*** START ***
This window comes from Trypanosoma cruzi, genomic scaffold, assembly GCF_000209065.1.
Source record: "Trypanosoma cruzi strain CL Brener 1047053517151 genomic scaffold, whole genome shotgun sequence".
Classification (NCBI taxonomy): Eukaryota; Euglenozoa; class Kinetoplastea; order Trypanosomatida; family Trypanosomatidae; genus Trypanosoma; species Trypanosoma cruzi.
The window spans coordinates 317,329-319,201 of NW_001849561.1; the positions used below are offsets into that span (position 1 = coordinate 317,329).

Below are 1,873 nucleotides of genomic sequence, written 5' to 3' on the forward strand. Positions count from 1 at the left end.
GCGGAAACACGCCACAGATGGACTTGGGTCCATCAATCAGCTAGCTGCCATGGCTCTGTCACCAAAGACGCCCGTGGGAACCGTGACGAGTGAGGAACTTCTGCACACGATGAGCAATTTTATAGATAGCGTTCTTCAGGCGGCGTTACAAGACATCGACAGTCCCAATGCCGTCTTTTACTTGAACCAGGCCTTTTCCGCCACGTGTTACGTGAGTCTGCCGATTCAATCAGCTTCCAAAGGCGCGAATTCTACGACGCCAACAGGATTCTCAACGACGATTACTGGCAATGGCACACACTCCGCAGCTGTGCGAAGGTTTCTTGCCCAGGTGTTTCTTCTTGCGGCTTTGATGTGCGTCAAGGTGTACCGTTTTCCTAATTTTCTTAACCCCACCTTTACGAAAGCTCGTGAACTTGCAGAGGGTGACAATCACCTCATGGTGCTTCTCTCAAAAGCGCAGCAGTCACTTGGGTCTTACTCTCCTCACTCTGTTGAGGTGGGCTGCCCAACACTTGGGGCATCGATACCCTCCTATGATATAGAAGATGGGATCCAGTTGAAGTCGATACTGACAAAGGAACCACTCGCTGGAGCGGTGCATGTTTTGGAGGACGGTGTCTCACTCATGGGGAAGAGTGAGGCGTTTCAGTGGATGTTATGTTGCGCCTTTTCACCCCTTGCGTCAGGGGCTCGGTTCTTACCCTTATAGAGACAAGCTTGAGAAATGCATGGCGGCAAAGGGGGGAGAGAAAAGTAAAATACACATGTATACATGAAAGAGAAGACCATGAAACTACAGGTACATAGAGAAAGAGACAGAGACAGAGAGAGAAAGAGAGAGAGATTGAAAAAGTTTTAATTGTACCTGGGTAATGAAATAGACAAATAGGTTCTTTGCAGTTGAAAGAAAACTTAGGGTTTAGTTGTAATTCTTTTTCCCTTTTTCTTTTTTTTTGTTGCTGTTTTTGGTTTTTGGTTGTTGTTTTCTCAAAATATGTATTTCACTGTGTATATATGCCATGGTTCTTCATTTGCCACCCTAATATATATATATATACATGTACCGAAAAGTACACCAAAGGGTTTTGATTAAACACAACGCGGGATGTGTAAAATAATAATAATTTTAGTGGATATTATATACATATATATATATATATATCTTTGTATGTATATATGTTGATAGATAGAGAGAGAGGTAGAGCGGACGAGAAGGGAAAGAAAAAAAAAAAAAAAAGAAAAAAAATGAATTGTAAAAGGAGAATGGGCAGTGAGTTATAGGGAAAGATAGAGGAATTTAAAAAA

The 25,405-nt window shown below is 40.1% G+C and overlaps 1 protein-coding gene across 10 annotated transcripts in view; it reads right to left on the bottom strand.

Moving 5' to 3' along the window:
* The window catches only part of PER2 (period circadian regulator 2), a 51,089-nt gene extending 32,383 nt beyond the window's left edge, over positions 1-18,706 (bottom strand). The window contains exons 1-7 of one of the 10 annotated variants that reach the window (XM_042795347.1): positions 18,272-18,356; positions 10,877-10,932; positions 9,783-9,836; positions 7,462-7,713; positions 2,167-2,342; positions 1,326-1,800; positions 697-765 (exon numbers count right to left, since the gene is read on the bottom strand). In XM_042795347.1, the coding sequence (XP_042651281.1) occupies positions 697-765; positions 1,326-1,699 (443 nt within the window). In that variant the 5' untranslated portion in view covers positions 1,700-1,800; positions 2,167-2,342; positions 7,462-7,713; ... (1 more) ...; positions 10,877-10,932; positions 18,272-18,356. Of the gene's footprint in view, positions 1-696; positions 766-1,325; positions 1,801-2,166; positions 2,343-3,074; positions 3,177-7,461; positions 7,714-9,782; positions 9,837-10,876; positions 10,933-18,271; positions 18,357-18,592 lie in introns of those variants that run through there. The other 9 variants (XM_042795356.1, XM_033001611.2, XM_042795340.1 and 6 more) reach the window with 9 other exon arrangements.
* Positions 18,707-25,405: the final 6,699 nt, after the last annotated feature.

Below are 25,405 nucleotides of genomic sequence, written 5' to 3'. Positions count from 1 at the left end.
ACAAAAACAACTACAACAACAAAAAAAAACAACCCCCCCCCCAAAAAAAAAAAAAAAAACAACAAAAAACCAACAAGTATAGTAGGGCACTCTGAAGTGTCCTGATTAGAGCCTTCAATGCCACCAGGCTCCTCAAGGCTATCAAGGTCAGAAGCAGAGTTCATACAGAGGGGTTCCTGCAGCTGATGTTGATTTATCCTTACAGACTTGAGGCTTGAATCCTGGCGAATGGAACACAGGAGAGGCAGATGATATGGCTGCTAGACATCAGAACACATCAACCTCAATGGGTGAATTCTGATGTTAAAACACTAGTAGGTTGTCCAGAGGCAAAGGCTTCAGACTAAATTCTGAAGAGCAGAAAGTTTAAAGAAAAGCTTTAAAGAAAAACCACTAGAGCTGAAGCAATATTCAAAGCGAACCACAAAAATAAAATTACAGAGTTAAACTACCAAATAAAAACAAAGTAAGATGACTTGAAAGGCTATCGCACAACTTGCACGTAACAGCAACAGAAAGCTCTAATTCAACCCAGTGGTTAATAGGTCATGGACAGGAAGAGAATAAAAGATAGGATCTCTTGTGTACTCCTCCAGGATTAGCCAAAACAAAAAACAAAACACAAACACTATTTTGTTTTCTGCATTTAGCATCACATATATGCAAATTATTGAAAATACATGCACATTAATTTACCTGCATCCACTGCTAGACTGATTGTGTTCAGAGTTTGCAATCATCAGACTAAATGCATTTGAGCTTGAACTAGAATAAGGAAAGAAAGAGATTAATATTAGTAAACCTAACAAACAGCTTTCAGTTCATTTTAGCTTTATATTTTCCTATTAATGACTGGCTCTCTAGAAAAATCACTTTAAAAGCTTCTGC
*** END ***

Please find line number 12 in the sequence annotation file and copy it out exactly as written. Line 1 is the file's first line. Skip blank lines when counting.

ACAAAAACAACTACAACAACAAAAAAAAACAACCCCCCCCCCAAAAAAAAAAAAAAAAACAACAAAAAACCAACAAGTATAGTAGGGCACTCTGAAGTGTCCTGATTAGAGCCTTCAATGCCACCAGGCTCCTCAAGGCTATCAAGGTCAGAAGCAGAGTTCATACAGAGGGGTTCCTGCAGCTGATGTTGATTTATCCTTACAGACTTGAGGCTTGAATCCTGGCGAATGGAACACAGGAGAGGCAGATGATATGGCTGCTAGACATCAGAACACATCAACCTCAATGGGTGAATTCTGATGTTAAAACACTAGTAGGTTGTCCAGAGGCAAAGGCTTCAGACTAAATTCTGAAGAGCAGAAAGTTTAAAGAAAAGCTTTAAAGAAAAACCACTAGAGCTGAAGCAATATTCAAAGCGAACCACAAAAATAAAATTACAGAGTTAAACTACCAAATAAAAACAAAGTAAGATGACTTGAAAGGCTATCGCACAACTTGCACGTAACAGCAACAGAAAGCTCTAATTCAACCCAGTGGTTAATAGGTCATGGACAGGAAGAGAATAAAAGATAGGATCTCTTGTGTACTCCTCCAGGATTAGCCAAAACAAAAAACAAAACACAAACACTATTTTGTTTTCTGCATTTAGCATCACATATATGCAAATTATTGAAAATACATGCACATTAATTTACCTGCATCCACTGCTAGACTGATTGTGTTCAGAGTTTGCAATCATCAGACTAAATGCATTTGAGCTTGAACTAGAATAAGGAAAGAAAGAGATTAATATTAGTAAACCTAACAAACAGCTTTCAGTTCATTTTAGCTTTATATTTTCCTATTAATGACTGGCTCTCTAGAAAAATCACTTTAAAAGCTTCTGC